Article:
John Donne once wrote that "no man is an island" - their actions, no matter how small, affect the lives of others in some way.

You wouldn’t think that by playing the majority of games. How many times, for instance, have you seen NPCs milling around in circles during a role-playing game, spouting the same line no matter how beaten up or powerful your character has become?

Sid Meier’s Pirates! uses these moments of interaction with the world to alter attitudes to your swashbuckling captain elsewhere in the gameworld.

For instance, a port taken for your employers, the English, may subsequently cause the Spanish to raise a fleet and attack the next month (which you can subsequently intercept).

It may be at its core a collection of brief and simple mini-games, but there’s an element of grandness - of the world your character inhabits actually being alive - that marks it out as a compelling voyage.

Set sail

After choosing your starting era, name, nationality, and skill (ranging from fencing to medicine), your journey begins with your character witnessing his family being kidnapped by the dastardly Marquis.

Setting sail for the Caribbean as a young 18-year-old, with a rubbish ship and nary a piece o’ eight to your name, your task is to build up a crew, rescue your family, and put the Marquis (and a bunch of other ne’er do wells) to rest once and for all.

Or you could search for Incan gold buried in the world; or marry a governor's daughter; or spend your time shouting “Arr” while sinking galleons laden with booty - it’s your call.

For the bulk of the game, you’ll be navigating your ship around the world by touching to sail. Thankfully, this iPad version includes quick-travel for known friendly ports, which removes a lot of the strain of sailing against a strong easterly wind.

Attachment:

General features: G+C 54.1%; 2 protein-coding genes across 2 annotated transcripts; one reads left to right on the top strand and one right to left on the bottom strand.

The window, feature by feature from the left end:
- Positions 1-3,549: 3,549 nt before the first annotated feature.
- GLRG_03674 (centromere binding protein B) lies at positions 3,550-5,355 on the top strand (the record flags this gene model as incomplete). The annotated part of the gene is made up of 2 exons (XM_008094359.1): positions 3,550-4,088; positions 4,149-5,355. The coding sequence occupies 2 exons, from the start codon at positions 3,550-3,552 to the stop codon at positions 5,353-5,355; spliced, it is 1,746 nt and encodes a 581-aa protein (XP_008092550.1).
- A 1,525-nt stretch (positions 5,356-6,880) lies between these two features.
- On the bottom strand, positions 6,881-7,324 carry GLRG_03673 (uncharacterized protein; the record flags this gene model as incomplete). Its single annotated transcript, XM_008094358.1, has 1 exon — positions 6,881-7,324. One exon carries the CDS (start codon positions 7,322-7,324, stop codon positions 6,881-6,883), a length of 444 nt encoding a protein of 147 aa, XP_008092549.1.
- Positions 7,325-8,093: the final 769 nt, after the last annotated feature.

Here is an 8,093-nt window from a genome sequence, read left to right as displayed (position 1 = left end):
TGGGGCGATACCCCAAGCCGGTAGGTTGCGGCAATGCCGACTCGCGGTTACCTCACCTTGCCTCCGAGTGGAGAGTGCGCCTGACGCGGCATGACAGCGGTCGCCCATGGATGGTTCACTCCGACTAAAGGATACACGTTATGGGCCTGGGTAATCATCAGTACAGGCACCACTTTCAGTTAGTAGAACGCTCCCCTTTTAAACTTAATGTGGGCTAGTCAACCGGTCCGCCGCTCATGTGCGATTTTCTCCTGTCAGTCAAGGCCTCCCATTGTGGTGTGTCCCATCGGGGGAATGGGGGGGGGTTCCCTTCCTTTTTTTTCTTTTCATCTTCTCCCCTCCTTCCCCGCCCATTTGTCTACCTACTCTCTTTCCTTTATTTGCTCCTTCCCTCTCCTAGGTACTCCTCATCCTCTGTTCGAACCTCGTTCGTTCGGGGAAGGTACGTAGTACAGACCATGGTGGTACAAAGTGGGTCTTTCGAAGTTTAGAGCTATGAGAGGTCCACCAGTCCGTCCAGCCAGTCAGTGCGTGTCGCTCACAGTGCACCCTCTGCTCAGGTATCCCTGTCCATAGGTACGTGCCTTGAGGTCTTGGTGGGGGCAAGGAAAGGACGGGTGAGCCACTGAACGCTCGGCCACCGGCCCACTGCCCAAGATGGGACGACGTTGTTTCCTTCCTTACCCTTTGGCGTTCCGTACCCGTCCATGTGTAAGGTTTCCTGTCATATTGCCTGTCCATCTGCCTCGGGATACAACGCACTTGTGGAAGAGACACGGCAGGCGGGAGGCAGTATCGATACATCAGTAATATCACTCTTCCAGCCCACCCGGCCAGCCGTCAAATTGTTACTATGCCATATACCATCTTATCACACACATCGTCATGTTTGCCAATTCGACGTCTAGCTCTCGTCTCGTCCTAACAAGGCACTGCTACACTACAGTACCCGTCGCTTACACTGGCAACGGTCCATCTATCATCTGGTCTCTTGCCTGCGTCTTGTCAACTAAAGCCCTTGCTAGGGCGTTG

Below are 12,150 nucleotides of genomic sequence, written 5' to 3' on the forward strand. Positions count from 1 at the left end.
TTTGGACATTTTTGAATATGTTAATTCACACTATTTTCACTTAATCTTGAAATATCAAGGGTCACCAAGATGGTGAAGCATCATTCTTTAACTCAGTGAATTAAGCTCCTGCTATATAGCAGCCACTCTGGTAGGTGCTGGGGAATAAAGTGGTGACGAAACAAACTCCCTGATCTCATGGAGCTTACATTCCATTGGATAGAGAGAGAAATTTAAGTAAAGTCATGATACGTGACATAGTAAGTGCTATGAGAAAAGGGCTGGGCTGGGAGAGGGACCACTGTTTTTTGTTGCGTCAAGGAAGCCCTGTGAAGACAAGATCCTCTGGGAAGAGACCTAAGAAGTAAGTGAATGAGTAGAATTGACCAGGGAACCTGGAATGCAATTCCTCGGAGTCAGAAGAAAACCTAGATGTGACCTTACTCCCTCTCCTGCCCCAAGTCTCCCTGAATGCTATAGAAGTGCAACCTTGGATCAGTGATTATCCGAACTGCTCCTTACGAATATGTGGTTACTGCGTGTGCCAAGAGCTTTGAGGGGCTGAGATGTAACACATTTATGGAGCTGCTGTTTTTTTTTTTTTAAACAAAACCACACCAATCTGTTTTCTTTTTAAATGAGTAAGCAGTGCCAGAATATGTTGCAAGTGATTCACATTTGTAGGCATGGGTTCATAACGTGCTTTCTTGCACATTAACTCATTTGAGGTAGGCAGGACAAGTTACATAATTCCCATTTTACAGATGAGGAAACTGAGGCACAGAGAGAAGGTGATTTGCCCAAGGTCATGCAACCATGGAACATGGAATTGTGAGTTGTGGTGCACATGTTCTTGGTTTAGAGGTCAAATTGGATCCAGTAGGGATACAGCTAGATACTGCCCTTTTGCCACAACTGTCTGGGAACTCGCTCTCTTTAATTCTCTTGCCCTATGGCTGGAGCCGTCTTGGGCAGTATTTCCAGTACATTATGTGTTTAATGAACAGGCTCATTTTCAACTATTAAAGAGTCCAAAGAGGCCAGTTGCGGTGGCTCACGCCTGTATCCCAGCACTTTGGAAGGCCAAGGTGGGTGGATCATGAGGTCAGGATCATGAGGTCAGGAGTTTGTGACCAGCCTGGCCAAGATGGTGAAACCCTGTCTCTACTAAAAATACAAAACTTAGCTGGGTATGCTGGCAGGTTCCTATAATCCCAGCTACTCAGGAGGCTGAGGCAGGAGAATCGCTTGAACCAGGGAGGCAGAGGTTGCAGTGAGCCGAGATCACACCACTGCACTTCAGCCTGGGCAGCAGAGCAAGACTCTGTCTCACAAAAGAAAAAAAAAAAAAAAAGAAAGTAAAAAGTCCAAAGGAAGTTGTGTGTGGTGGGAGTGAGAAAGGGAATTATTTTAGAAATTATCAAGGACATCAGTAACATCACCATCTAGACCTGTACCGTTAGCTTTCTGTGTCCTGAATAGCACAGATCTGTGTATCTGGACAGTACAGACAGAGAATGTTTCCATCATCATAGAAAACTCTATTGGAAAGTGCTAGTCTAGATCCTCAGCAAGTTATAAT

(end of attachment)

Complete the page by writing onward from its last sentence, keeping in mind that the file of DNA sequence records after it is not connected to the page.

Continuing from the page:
Anchored

Almost every other action, whether it be trying to hijack a ship (by fighting the captain on deck) or invading a settlement, has its own mini-game, ranging from action to strategy and everything in-between.

Each is short, simple, and self-contained. Fencing, for instance, involves swiping in one of six directions to block or attack, while romancing a governor’s daughter involves tapping circles to the rhythm of the harpsichord.

They don't all work equally well - the sword-fighting sequences can be prone to misreading your swipes, which can be fatal on the harder difficulty settings - but in general they’re short, easy to play, and thoroughly entertaining.

Captain on deck

As your captain grows older and more weary, his fighting skills begin to slow and his chance of rescuing his family diminishes.

Eventually, his sailing career will have to come to an end, whereupon your final gold tally - heavily affected by the difficulty level you spent most the game on - is added to the Game Center leaderboards.

The iPad version of Pirates! is easily the best of the four I’ve played, and not just because of the presence of leaderboards this time around (although that is extremely welcome).

The difficulty is slightly harder, the game less repetitive, there are new modes like a first-person bombarding section, and the extra interface options - like being able to track famous pirates when you have enough dirt on their location -are a godsend.

The graphics and sound are excellent - your crew bursting into a ramshackle shanty after a major success is a particular highlight - while neat little touches like being able to customise your ship with its own name and emblem, or watching a country appoint escorts to one of your commonly targeted routes, make each game very personal.

Sid Meier’s Pirates! may just be a series of mini-games at heart, but no one section is an island - each is intertwined with the fun story and vibrant world.

Put them all together and you have one of the best action-adventure games on the iPad.